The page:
Union members representing essential workers from all walks of life gathered at Revesby Workers Club on Sunday, 19 March for a campaign barnstorm to voice their opposition to the Perrottet government.
Essential Workers Campaign Barnstorm
Save teachers from sinking into ‘pedagogical quicksand’
In the lead up to the election, the Essential Workers Campaign, spearheaded by Unions NSW, held a series of actions highlighting the way essential workers such as teachers, nurses, transport workers, early childhood educators, paramedics and many others have been short-changed by the NSW Liberal Government.
The Barnstorm was attended by a significant contingent of IEU members and organisers. Unions NSW Secretary Mark Morey said essential workers had given their “utmost” during the COVID-19 pandemic, and the Government had “patted them on the back with one hand while putting the other hand in their back pocket”.
Many essential workers spoke at the meeting, including IEU President, Tina Ruello. Tina explained how Catholic employers had been relying on the artificially imposed NSW Liberal Government pay cap to avoid fair negotiations with Catholic teachers and support staff.
Tina said teachers, especially early career teachers, were exhausted and in danger of sliding into “pedagogical quicksand” of overwork and under pay.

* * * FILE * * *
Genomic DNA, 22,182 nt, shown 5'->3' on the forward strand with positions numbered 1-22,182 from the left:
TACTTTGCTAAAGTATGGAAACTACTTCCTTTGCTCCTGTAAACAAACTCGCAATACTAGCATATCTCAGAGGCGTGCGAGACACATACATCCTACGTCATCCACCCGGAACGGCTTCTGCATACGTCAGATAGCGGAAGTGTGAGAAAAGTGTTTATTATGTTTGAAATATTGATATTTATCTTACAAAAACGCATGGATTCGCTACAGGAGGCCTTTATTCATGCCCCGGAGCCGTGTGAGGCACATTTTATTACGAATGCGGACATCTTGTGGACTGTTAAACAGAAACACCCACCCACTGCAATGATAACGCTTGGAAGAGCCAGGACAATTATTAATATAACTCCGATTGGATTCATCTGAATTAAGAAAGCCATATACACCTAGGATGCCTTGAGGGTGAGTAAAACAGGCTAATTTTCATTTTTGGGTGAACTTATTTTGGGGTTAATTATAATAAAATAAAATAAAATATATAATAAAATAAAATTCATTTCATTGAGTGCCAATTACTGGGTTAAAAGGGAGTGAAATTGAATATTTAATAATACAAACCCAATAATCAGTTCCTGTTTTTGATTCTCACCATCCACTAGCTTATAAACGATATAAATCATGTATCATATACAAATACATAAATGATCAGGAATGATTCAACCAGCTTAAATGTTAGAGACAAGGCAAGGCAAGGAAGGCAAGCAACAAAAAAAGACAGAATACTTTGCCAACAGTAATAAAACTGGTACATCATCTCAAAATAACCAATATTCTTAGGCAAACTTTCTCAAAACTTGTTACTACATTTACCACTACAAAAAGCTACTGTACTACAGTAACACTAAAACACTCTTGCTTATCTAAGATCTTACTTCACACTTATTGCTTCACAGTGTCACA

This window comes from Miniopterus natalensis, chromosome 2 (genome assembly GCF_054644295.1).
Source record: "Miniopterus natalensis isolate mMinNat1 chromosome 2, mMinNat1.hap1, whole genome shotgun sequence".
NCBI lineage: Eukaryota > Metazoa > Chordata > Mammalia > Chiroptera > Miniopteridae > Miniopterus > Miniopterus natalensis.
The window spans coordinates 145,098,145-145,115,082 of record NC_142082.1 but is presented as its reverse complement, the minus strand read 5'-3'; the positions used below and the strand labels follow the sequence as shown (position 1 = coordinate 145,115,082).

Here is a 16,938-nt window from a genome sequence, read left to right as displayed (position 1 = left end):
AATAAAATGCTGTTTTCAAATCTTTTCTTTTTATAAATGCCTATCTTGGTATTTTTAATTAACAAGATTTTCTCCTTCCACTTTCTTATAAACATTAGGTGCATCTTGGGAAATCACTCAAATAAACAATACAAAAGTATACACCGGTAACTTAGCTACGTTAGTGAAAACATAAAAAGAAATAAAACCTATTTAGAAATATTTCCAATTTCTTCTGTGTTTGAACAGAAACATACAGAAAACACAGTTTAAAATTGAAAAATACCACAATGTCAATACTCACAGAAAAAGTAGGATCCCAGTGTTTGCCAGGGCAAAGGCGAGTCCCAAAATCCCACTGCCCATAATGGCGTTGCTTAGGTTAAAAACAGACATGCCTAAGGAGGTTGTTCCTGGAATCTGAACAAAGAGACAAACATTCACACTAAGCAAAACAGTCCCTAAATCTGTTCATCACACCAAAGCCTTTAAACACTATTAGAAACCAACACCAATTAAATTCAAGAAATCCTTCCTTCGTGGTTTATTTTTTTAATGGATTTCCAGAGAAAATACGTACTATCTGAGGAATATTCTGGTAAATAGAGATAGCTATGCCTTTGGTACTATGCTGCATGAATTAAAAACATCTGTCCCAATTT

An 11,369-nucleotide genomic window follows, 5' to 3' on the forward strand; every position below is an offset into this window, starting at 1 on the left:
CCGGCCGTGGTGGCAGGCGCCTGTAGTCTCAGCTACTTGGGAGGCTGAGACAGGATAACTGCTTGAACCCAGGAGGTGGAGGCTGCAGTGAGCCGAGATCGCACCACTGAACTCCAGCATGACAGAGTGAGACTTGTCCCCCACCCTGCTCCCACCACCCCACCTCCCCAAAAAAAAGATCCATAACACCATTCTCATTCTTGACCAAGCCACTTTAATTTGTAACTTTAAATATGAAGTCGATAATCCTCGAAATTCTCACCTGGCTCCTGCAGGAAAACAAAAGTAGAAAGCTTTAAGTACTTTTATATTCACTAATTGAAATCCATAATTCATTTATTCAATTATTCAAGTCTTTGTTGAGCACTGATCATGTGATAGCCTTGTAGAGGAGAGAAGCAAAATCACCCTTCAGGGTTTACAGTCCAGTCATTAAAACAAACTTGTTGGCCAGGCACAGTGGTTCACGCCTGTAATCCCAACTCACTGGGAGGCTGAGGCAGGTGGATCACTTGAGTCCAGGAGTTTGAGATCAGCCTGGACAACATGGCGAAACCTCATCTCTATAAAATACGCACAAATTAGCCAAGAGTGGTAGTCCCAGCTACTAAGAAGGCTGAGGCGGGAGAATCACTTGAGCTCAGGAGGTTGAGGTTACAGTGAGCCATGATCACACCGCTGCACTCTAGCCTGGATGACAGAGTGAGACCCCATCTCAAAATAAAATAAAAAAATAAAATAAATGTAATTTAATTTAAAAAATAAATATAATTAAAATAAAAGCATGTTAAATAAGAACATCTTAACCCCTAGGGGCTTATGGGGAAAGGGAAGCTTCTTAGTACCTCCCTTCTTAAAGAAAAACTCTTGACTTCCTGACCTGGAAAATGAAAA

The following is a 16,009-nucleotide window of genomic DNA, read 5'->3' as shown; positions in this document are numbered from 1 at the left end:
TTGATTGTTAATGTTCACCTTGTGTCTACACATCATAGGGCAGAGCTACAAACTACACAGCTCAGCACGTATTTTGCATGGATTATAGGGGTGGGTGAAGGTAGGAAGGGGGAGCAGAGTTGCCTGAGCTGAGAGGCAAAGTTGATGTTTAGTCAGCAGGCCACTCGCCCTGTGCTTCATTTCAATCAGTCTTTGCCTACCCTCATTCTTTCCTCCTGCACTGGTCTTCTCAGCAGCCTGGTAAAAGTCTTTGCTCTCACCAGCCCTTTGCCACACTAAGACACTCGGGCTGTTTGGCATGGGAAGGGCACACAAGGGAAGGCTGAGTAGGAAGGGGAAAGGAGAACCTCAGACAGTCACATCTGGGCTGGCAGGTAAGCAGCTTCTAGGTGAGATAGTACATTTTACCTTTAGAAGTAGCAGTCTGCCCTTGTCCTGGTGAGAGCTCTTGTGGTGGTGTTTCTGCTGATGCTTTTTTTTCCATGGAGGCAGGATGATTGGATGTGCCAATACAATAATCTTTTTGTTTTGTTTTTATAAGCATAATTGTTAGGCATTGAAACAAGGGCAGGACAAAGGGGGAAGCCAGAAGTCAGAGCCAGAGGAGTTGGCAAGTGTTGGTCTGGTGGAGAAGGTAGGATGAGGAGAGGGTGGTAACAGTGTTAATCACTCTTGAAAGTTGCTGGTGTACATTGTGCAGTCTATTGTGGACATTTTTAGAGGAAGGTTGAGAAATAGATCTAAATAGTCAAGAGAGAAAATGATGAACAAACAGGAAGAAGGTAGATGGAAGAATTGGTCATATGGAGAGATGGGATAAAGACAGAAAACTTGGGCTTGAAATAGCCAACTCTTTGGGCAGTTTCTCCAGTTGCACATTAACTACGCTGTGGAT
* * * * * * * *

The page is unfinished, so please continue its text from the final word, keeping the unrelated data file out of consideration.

“Our employer will not move on our pay and conditions until the public sector does.
Schools “may have a Catholic badge, but there is nothing charitable or merciful or just about our employer when it comes to paying teachers and support staff what we deserve and what we’re worth.
“We are fighting our employer for every dollar. Thank God for our union, the IEU, which has won every pay and working conditions claim. I have 35 years of experience to vouch for that.
“Support staff have it tough in Catholic systemic schools. They perform the same level of work as their counterparts in state government schools. But they’re paid less. Considerably.
“The situation in schools is past serious; it’s dangerous. There is a teacher shortage. We have known this for years.
“Combining classes means a class of 30 now blows out to 60 or 70. This compromises duty of care. The teacher to student ratio is untenable. There are teachers standing in between classrooms where online learning is supposed to be happening.
“Early career teachers are called on out of goodwill – for the love of it – to take on extracurricular activities because there is no one left to take them. They soon realise that it is just not worth it. There is no extra pay or job security attached to debating or Duke of Edinburgh or dance troupe.
“Being a teacher is just too hard. The pay and conditions are poor.
“Young people are not signing up for education degrees and those that do, give up halfway. Those who do complete degrees, enter schools with enthusiasm and vision. Of those graduates, 50 per cent will leave within five years. I have witnessed this.
“Unsustainable workloads and administrivia compliance and a freeze on wages all come together to ruin a great career and great profession.”